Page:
Wednesday, October 30, 2013

Rest in the quiet...

Today, I went to see a gentleman that I have grown to adore.  He is in his last stages of cancer but is not ready to leave his loud, chaotic and lovely family.  He wants to stay here although he hasn't really been out of bed much and has daily pain.  

I walked in the front door and the place was so still, quiet...and peaceful.  I could hear the TV on upstairs, but no voices from people in the house.  At first, I felt like an intruder...but fought the urge to announce myself.  I sat in the kitchen looking out the window, watching the sun peak around the clouds, listening to the hum of this home.

It's been a rough couple of  weeks.  Lying in the hospital, trying to figure out what lies ahead and hoping the medical folks are all wrong, makes life beyond rough.  This man was told he was going home to die and the records I read about the state of his body seemed to second that opinion. But, get a man home to his own bed, his loving wife and family and watch the sweetness of family love heal all kinds of ills.

Yes, it took some doing to get him mostly comfortable, to take the pain medication as needed without taking too much and to recover from being told he is not going to last very long but he did it.  

Today, because he is not ready to leave, decided that he needs to get stronger.  He wants to walk around his bedroom and progress from there.  He slowly sat on the side of the bed and turned a nice shade of green.  We cranked his O2 up and cheered him on.  After about two minutes of trying, he had to lie down again.  I got him situated and told him that some days, it just doesn't work...and he let me know that he just needed a minute and he was getting out of that bed.  I realized that this man fought cancer this way, raised his family this way, loved and lived his life this way.  He lived ferociously and he is gonna die that way.  Okay, then...I thought...that's what we are gonna do.  He sat up again, took 10 deep breaths and grabbed his walker and before I knew it, he was across the room. He turned nice and green again, was grimacing from a painful spot on his back, and was running low on energy but...he made it to the bathroom and sat down on the bench.  Then, he took a few more deep breaths and headed back to bed.  His determination will get him through the transition from life to death. 

We got him comfortable and began to talk.  He understands what is happening to his body and that this is probably close to the end of his  time here.  He just prefers to ask for information when he is ready and not a moment before.  Far be it for me to do anything else.  He is dying as he lived and it's my job to help him do that.

As I was saying goodbye, I told him of how I walked in and the house seemed to quiet and peaceful...how I feel so lucky to be here with them at this time.  I tried to remind him that his family is here and willing to do whatever he wants to help him and he said he knew that.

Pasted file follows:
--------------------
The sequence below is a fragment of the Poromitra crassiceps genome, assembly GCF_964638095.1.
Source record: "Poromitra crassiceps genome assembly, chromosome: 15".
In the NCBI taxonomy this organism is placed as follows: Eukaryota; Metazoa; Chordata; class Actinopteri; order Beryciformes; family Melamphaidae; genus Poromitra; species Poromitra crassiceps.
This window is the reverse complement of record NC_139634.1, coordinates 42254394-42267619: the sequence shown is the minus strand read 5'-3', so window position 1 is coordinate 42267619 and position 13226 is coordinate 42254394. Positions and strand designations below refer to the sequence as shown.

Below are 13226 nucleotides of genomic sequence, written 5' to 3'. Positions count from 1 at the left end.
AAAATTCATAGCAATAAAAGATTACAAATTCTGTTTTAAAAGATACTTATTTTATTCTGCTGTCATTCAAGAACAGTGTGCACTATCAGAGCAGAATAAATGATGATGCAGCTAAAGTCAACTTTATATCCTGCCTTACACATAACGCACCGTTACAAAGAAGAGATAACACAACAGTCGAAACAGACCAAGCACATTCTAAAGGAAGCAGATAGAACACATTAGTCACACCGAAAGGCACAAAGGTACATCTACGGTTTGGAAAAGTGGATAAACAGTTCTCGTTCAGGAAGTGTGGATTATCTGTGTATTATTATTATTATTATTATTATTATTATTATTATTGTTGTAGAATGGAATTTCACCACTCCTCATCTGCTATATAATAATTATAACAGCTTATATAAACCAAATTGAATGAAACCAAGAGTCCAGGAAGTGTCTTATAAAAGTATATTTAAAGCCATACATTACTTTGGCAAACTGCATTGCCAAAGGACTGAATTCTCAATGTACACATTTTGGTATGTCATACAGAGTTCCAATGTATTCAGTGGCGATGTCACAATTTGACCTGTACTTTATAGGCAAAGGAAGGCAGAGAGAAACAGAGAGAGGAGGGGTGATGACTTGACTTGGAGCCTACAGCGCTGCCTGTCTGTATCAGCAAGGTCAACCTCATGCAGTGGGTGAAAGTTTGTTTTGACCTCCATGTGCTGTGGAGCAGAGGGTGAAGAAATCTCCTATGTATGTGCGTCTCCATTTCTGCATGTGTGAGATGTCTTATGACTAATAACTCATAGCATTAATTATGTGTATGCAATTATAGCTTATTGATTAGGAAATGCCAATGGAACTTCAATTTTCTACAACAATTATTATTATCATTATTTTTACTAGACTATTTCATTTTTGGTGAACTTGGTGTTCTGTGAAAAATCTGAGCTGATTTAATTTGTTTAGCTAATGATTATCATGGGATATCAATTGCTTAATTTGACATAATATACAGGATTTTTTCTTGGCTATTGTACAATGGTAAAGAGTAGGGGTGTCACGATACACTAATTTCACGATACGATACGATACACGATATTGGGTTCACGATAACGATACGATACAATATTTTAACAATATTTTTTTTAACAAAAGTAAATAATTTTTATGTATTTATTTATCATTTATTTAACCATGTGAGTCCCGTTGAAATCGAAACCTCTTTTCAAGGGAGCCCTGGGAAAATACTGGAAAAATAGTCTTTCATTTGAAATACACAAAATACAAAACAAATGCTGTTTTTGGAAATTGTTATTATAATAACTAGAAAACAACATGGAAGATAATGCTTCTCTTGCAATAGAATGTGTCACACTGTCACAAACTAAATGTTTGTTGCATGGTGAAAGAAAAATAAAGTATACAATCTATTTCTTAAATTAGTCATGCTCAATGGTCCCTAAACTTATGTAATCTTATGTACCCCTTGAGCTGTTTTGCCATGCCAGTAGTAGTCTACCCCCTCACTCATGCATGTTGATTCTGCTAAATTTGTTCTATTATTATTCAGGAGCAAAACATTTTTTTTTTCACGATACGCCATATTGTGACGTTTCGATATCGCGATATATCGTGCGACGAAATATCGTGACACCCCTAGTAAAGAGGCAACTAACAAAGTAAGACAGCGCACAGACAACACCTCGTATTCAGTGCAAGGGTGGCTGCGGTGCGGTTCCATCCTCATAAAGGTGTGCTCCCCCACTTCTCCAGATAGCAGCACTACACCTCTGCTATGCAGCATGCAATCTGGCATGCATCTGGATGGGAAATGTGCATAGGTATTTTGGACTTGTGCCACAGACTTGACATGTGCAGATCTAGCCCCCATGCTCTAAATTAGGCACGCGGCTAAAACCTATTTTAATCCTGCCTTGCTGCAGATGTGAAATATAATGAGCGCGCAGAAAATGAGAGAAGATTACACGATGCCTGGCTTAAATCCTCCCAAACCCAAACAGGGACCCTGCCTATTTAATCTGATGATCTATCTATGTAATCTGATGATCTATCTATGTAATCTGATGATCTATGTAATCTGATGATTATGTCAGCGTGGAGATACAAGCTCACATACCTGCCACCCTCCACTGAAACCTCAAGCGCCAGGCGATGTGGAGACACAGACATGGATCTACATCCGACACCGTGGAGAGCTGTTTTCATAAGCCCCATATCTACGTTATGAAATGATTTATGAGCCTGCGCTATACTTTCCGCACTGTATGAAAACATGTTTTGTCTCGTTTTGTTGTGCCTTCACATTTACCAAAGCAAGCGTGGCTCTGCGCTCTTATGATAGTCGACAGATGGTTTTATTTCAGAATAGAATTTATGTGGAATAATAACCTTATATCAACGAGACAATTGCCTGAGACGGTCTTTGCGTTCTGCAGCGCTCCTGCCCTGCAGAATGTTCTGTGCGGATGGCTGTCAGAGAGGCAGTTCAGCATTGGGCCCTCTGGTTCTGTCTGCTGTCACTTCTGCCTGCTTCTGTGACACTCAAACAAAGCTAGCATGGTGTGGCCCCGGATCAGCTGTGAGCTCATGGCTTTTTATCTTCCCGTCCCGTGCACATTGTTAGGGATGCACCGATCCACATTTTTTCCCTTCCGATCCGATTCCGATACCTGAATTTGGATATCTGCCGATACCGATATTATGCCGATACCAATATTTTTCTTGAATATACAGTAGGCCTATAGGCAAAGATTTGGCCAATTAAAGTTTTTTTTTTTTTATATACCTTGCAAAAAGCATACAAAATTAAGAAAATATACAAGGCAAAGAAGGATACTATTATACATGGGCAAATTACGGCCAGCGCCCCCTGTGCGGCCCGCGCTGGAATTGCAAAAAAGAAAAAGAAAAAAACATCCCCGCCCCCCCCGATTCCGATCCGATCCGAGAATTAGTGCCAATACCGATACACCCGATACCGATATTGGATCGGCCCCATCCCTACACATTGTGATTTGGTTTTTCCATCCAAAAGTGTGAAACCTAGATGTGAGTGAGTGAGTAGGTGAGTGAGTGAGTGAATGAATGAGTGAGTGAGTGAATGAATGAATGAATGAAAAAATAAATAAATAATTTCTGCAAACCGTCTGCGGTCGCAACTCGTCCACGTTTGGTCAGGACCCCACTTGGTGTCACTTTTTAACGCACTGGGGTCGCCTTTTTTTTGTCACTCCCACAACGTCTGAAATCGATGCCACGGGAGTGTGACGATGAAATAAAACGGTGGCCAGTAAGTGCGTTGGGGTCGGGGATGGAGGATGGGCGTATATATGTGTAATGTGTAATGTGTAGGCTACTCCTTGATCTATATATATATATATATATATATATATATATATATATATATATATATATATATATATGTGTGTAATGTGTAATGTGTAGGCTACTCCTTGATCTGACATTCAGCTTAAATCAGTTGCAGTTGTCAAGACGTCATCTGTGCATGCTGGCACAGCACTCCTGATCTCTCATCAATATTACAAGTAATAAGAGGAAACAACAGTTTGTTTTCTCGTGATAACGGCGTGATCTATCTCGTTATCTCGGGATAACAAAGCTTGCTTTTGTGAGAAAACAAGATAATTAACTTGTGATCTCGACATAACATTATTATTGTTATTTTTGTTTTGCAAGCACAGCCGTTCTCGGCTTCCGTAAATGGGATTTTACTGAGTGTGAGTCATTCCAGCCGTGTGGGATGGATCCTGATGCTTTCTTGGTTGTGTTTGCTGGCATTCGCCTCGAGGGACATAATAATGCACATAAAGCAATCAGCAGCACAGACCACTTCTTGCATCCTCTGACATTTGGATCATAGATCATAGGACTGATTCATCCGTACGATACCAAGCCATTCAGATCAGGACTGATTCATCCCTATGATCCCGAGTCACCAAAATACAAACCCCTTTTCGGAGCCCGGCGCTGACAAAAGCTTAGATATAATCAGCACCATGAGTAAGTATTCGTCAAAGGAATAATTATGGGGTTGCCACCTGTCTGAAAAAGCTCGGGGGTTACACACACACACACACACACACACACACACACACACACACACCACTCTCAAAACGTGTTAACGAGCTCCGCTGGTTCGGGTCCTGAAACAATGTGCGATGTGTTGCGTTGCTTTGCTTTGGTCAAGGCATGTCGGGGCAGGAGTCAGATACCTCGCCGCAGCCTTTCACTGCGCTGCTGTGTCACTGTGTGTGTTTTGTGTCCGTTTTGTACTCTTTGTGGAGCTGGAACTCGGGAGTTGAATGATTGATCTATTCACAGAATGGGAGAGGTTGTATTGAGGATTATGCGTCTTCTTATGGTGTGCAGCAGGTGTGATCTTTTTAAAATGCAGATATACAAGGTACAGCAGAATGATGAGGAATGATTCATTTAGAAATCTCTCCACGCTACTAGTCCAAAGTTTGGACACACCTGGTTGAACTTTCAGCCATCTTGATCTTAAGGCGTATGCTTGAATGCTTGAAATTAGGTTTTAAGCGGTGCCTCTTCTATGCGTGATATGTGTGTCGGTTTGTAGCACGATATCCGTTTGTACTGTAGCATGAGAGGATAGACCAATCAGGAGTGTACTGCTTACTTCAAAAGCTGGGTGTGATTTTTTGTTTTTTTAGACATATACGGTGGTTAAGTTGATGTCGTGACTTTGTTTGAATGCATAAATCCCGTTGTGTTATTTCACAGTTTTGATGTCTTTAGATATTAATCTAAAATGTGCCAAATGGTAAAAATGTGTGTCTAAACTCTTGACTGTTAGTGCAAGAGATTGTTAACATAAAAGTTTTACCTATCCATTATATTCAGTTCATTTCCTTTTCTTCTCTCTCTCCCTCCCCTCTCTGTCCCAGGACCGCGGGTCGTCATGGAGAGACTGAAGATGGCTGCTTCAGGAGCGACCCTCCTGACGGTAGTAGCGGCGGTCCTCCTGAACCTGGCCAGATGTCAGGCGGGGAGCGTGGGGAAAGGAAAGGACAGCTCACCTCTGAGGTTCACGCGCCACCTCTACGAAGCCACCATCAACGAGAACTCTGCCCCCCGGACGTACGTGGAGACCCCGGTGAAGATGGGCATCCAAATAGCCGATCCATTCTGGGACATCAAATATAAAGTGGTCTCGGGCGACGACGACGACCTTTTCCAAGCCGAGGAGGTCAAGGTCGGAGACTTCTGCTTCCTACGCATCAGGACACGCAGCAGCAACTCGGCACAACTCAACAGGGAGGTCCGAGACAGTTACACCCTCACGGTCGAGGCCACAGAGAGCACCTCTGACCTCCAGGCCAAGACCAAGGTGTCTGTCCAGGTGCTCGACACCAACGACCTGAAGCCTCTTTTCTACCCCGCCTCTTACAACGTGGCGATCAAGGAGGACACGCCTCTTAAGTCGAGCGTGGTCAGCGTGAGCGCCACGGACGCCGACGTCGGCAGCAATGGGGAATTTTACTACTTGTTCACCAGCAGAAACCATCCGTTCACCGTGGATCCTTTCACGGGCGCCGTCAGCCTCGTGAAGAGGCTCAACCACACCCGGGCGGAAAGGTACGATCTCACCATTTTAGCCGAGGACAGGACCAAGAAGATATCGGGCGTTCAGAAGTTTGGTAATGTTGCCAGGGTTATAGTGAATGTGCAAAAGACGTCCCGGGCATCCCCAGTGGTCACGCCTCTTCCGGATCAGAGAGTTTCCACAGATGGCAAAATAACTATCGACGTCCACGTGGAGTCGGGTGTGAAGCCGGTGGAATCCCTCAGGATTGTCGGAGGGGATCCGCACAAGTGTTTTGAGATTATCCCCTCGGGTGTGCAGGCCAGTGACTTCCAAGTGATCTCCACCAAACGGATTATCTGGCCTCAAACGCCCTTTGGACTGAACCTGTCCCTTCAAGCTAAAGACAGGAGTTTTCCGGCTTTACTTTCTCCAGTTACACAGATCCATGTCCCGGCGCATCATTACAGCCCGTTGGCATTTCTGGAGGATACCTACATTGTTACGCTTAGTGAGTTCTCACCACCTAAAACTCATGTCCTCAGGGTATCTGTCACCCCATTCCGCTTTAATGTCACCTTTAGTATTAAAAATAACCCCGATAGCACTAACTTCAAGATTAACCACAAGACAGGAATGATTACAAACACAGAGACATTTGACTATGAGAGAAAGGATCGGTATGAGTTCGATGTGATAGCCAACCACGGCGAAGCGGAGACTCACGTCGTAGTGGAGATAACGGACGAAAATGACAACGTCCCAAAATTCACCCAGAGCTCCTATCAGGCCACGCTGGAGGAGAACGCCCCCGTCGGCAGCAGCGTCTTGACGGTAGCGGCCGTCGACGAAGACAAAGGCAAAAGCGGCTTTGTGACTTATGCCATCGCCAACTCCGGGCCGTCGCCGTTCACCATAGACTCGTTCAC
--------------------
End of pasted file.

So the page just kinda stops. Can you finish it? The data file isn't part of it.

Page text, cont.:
It has to be so difficult to know that sooner rather than later, you aren't going to be in the day to day workings of life.  I often wonder how people can be so straight forward, so brave when they are facing death.  I think anyone who looks death in the eye, declares that at the end, they want to be home with family and  then continues to live well is amazing.  The nice thing for me is...most days, those are the kind of folks I get to hang out with.

When I walk in a house, and there is an overwhelming feeling of peace, I know we are doing the right thing for that family. I sensed that today and encouraged my patient to rest in that quiet place, at home, in love, knowing it's going to be okay...

We'll tawk tomorrow,
I love you all,

Sunday, October 13, 2013


Went to church today as I try to do every Sunday.  It seemed very routine and I was going through the motions.   After it was over...I was so glad I went.

I have told you this before, when my Queen was born, I decided that it was time to find a place to praise God that I was given such a gift as this kid...and honestly, I  have always felt connected to a holy higher power...

Through the years, I have sat through services that have stirred my heart and services that I have cleaned my entire house, washed the car and put dinner in the crock pot..all in my head while not feeling any spiritual feelings.  I went to church today feeling like I had too much to do, not enough time to do it and I would be able to sort everything out while at church.  

I had no expectations at all and if you want to know the truth, felt like a total hypocrite.  I have been less than kind during the week, haven't thought of service in the holy sense and ran my mouth way too much.  This week was one for the books...

I walked in late, sat in my usual spot and checked my phone...then I glanced up at the altar and saw a man with my pastor that I had never seen before.  "Great", I thought, "He is gonna be here asking for something"....

I dutifully went through the prayers and listened to the gospel.  It was the reading about the 10 lepers that were healed and the one that turned around to thank Jesus for healing him...yeah, I have heard that one before. 

The gentleman that I didn't recognize got up to preach..."Here we go" I thought and drifted into my head.  He began to talk about how he was ill and it rocked his world, and when all was said and done, he was healed...he got better.  He then talked about how he had such gratitude because he had gotten better and it had changed his life.  He weaved it into the story of the lepers and how the 9 ran off and lived their life, just as before....busy and unaware.  He talked about how health is not an entitlement, that we are lucky to have it and it isn't a given and when we are healthy...it is a gift.   He talked about the leper, who was a samaritan,was marginalized and how he stopped to thank Jesus before he ran back to life. He related it to being in the valley and not taking things for granted...living a life of gratitude...that when we live a life of gratitude it is living a life of praise and prayer on a daily basis.